Another 'Is What It Is' Quarter From Microsemi

| About: Microsemi Corporation (MSCC)
This article is now exclusive for PRO subscribers.

Summary

Microsemi hit its marks for the fiscal second quarter, but a small cut to revenue expectations for the next quarter matters more than a margin boost.

Synchronization/timing and FPGAs remain large addressable multiyear growth opportunities for Microsemi.

Microsemi looks undervalued on the basis of margins and FCF growth, but it's longer-cycle nature runs counter to what chip investors typically want.

Because Microsemi (NASDAQ:MSCC) zigs where most other chip companies zag, it never really seems to fit in with the general sentiment on chips. That's a plus when chip stocks go into the tank, but it can be frustrating when there's relatively more optimism about the semiconductor space. Given Microsemi's position in timing/synchronization and its growing FPGA business, I'm content to continue holding these undervalued shares, but I acknowledge that the company's erratic progress on revenue growth and margins will frustrate many investors.

In-Line For The Fiscal Second Quarter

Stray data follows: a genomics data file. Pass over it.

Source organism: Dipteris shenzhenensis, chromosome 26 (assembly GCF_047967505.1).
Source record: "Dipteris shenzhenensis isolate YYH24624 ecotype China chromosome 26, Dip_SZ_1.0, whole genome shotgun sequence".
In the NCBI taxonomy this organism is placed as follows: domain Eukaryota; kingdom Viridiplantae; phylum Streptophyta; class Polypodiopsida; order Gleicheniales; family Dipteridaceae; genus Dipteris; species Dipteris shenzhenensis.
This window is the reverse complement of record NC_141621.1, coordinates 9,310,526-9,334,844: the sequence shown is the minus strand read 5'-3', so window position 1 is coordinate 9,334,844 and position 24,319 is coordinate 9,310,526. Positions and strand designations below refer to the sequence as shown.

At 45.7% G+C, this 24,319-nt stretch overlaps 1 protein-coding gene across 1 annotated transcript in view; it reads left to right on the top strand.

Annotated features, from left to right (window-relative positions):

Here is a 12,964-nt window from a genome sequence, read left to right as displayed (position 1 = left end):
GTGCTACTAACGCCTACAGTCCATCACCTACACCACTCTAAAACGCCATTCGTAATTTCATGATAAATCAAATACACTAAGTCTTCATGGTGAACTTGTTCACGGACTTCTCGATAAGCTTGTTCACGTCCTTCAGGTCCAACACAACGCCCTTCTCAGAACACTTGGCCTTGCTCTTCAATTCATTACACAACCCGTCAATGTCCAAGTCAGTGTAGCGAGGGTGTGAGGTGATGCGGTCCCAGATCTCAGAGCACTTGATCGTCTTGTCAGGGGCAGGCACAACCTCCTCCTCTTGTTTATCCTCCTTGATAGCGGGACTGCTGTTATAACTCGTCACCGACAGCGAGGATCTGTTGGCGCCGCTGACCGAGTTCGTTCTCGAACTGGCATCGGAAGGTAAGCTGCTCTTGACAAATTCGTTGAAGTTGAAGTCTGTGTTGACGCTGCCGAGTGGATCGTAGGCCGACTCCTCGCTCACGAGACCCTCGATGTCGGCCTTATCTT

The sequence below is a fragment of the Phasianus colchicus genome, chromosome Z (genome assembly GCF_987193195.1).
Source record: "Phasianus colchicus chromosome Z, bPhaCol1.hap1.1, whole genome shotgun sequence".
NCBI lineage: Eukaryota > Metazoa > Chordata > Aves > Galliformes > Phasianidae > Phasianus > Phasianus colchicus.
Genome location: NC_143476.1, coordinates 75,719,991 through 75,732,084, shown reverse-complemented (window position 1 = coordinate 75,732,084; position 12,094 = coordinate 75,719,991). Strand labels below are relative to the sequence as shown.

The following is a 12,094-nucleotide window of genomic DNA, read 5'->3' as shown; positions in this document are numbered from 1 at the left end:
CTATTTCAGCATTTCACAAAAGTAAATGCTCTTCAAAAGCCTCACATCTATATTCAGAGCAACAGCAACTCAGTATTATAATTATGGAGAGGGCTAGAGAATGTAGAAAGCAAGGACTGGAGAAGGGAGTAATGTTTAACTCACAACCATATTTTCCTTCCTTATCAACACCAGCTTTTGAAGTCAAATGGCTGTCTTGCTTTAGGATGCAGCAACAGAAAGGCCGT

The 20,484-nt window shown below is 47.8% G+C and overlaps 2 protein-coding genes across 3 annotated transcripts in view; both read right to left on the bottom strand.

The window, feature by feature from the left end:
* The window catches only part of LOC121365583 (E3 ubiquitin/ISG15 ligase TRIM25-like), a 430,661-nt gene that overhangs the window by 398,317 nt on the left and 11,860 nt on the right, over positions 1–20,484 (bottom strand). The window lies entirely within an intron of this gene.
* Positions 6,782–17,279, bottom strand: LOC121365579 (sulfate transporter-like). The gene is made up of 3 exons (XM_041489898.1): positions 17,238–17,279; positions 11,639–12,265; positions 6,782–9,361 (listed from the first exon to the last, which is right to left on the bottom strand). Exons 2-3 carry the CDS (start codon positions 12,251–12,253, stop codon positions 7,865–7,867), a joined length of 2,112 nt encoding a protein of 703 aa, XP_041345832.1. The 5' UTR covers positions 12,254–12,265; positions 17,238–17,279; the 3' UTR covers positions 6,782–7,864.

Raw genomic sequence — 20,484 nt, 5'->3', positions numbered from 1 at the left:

Microsemi basically did what it said it would in the fiscal second quarter. Revenue rose 22% yoy and 12% sequentially, helped both by the Symmetricom acquisition in late 2013 and strong sequential improvements in aerospace, defense, and industrial end markets. Communications, the company's largest business, saw 3% sequential growth, while defense/security rose 25%, industrial rose 17%, and aerospace rose 8%.

Margins remain frustrating as the company continues to target 60%/30% levels for gross and operating margins, but makes erratic progress toward that goal. Gross margin (non-GAAP) fell a point and a half yoy and 80bp sequentially, but basically came in as expected by the Street. Operating income rose 19% yoy and 10%, with operating margin down a half-point on both a sequential and annual basis.

Guidance Doesn't Give The Street What It Really Wants

Although long-term performance in semiconductor stocks is typically driven by operating margins, near-term performance is much more sensitive to revenue growth. Microsemi revised its revenue target for the next quarter down by about 1.5%, while the guide for a sequential GM improvement of 20bp to 100bp was a little better than expected. The net result, lower revenue but better margins/earnings, isn't really what investors want and so I expect the shares will sell off on the news.

Underlying the near-term outlook, Microsemi's business appears to be in good shape. The company spoke a book-to-bill "solidly greater than 1", though management wouldn't quantify beyond that. The issue for Microsemi, as opposed to a chip company like Freescale (NYSE:FSL) or Linear (NASDAQ:LLTC), is that the company's business typically has substantially longer lead times. Consequently, a strong book in Q2 doesn't mean to Microsemi what it would mean to other chip stocks, as those orders will convert to revenue further down the line.

Good Potential In Timing And FPGAs